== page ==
Breast Feeding vs Bottle Feeding

By Wednesday, January 11, 2012 10 , , , , Permalink 0

Now that feeding a baby is going to become part of the norm for me very soon, the subject is at the forefront of my mind too. With Beastie I always planned to breast feed. I knew that I couldn’t possibly predict whether or not this would be a feasible option for me until he arrived but like a birth plan, I had my ideas in mind.

My own Mum had breastfed me for six weeks and I had that figure in mind to at least achieve as much as she had. I felt it was right for me and that it would give Beastie a good start out in life, boosting his immunity as well as helping us bond. When he arrived, despite having a c-section, I immediately fed him in the Recovery room. He couldn’t be placed straight into my arms after his delivery as I was a little tied up being stitched up but it made no difference to us. I would say it took me about six weeks to properly establish breast feeding, with periods in between of feeling like I was failing and that I might have to give up. Purely by coincidence at the six week point things just started to get easier, after that I managed up to seven months until Beastie naturally wasn’t so interested anymore. Stopping was harder for me than it was for him and I wouldn’t have had it any other way.

So this time round, with experience under my belt, I want to try again to feed. It may go smoothly but there again it may not. My baby might not take to it the same, tongue ties are common which might hinder feeding and I may have problems such as mastitis that I didn’t encounter first time. Each time is different but I am hopeful that I will be able to give the same to this baby as I did for Beastie.

Over the years the advice about feeding methods have changed dramatically. When my Mum had my sister back in the early seventies it wasn’t common practice to breast feed and as a young mother she bottle fed like most Mum’s were encouraged to. Fast forward to the late seventies when I was born and midwives were promoting the benefits of breast feeding. She managed what she could and I am proud of her.

Now there is new research questioning whether Breast is best?. They have apparently found that bottle fed babies are generally more content and cry less than their breast fed counterparts. What they do mention is that breast fed babies cry more but this isn’t down to being irritable and that bottle fed babies are probably more full up, hence being contented but that they may be over nourished and gain weight quicker. So again we have more conflicting information to only confuse and pressurise new mothers. I am pro breast feeding but I am also not anti bottle feeding. There is an option that is suitable for all mothers. We incorporated the odd bottle when Beastie was small because we had the main worry that all new parents get and that is is my baby getting enough milk. He took some bottle and he mainly projectile vomited the others. I didn’t want him to be bottle fed all the time because I wanted to be able to provide the milk. For me it was natural, less fuss (with sterilising) and best of all free. I didn’t get on with public feeding and I doubt I will fare any better this time but I found places to feed that were private and we got along just fine. I also appreciate that we are all different and that for some Mum’s the thought of breast feeding is repulsive. We are all entitled to do what we wish with our bodies and if feeding isn’t for you then that’s fine.

NHS choices has written a good article here highlighting the study and clarifying some of the points raised. They also point out that the choice of headline for the article was misleading. In my opinion the guidelines for feeding needs to be changed. I agree that breast feeding should be encouraged if it’s a possibility. Some people may establish easier feeding if they were to stick at it a bit longer but no one knows what a mother might feel like, unless they are actually that person themselves. Similarly I believe that bottle feeding should be taught alongside breast feeding and it should be common practice throughout the country. I didn’t experience any pressure to not bottle feed on the maternity ward I was on, it was fairly relaxed but I have heard stories elsewhere that people have felt pushed into feeding. There is always added pressure from families and partners over the correct feeding method that should be used. Luckily my husband was happy for me to do whatever option was best for me. He didn’t have many opportunities to feed him, besides the few projectile vomit bottle episodes, but he didn’t find this an issue and this helped me a great deal. Doing it my way and having my husband’s support was by far the key part of successful feeding for me.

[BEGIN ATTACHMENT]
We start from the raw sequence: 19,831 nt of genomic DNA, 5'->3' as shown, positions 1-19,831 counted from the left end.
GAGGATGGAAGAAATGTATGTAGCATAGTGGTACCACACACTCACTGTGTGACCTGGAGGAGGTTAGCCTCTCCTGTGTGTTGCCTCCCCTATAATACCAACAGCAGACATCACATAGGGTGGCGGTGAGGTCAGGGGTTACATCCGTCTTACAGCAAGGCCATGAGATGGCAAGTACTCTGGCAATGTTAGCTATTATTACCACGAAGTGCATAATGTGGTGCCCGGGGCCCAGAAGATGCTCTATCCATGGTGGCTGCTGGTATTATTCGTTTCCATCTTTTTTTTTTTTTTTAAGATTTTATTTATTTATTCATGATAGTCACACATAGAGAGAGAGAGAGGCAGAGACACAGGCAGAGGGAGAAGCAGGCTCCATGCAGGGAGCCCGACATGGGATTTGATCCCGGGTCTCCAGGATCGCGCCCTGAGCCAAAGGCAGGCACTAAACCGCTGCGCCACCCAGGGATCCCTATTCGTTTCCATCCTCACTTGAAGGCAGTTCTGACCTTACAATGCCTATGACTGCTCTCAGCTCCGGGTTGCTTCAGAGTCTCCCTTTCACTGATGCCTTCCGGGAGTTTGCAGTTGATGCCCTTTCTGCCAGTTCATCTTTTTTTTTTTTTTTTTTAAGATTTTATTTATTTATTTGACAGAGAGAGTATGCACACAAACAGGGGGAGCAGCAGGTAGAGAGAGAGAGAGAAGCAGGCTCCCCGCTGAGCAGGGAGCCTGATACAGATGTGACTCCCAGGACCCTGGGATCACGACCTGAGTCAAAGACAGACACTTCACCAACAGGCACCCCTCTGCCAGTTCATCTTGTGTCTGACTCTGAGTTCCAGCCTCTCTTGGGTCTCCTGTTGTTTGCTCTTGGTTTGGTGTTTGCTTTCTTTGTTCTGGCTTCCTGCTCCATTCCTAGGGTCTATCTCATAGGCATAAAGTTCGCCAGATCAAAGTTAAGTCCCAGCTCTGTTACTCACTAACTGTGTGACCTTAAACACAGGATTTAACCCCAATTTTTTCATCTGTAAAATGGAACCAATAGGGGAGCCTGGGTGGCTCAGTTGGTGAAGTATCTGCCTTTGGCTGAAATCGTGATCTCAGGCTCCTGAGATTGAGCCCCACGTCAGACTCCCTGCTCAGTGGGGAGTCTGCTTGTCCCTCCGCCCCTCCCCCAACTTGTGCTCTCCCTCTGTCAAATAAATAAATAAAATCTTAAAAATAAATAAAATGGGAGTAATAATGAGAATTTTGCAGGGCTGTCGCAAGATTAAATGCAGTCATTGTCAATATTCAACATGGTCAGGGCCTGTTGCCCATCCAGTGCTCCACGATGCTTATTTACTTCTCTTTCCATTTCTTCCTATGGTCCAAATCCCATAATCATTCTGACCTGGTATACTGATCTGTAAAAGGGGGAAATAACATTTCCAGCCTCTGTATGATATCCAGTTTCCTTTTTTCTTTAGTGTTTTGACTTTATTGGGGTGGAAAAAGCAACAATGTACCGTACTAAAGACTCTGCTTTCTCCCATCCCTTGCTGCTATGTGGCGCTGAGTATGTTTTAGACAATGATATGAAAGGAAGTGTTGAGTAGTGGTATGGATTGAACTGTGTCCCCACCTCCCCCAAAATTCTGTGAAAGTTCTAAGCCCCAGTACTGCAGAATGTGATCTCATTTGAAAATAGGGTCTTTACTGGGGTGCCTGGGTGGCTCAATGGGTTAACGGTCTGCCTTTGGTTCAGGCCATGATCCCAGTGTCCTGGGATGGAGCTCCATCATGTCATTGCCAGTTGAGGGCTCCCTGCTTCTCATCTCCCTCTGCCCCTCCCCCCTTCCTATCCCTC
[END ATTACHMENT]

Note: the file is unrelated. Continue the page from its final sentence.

The pressure then continues with advertising on the tv and I found once I had stopped breast feeding all I was bombarded with was adverts about ‘follow on’ formulas and the like. When Beastie was a year old I felt pressurised to continue with formula rather than switch to full fat milk as it was promoted as the right thing to do. All the while guilt tripping you into buying overpriced products to ensure your child gets the right nutrients for their growth and development. I didn’t bow to pressure though and changed to milk.

I think it’s high time that the subject of feeding your baby is relaxed and the pressure to conform is not emphasised so much. It’s hard enough bringing a baby into the world without the extra worries of whether you are nourishing your child in the correct way. People need informed choices but not constant and conflicting advice.

10 Comments
  • Love in the Nest
    January 11, 2012

    I love this debate… I don’t know why, it brings out loads of emotion.
    This post is fab! I feel this may be a long comment… I couldn’t BF my first child and I think knowing I couldn’t from early on in the pregnancy made me tell myself I didn’t want to. He was mix fed expressed milk & formula for 5 weeks then exclusively on formula. He is and always has been, happy and healthy. So when I fell pregnant again I thought I’d just ff. When my daughter was born I went through the usual and let the midwives latch (or more accurately force) her on and she fed, I didn’t feel much more than that it was stressful so we switched to formula on the ward. When we got home and were settled and relaxed I tried again to breast feed my daughter and found that in the comfort of home and nobody yanking my breasts around it was a much better experience. I breast fed my girl until she was 10.5 months and self weaned (I cried for days but she was ready).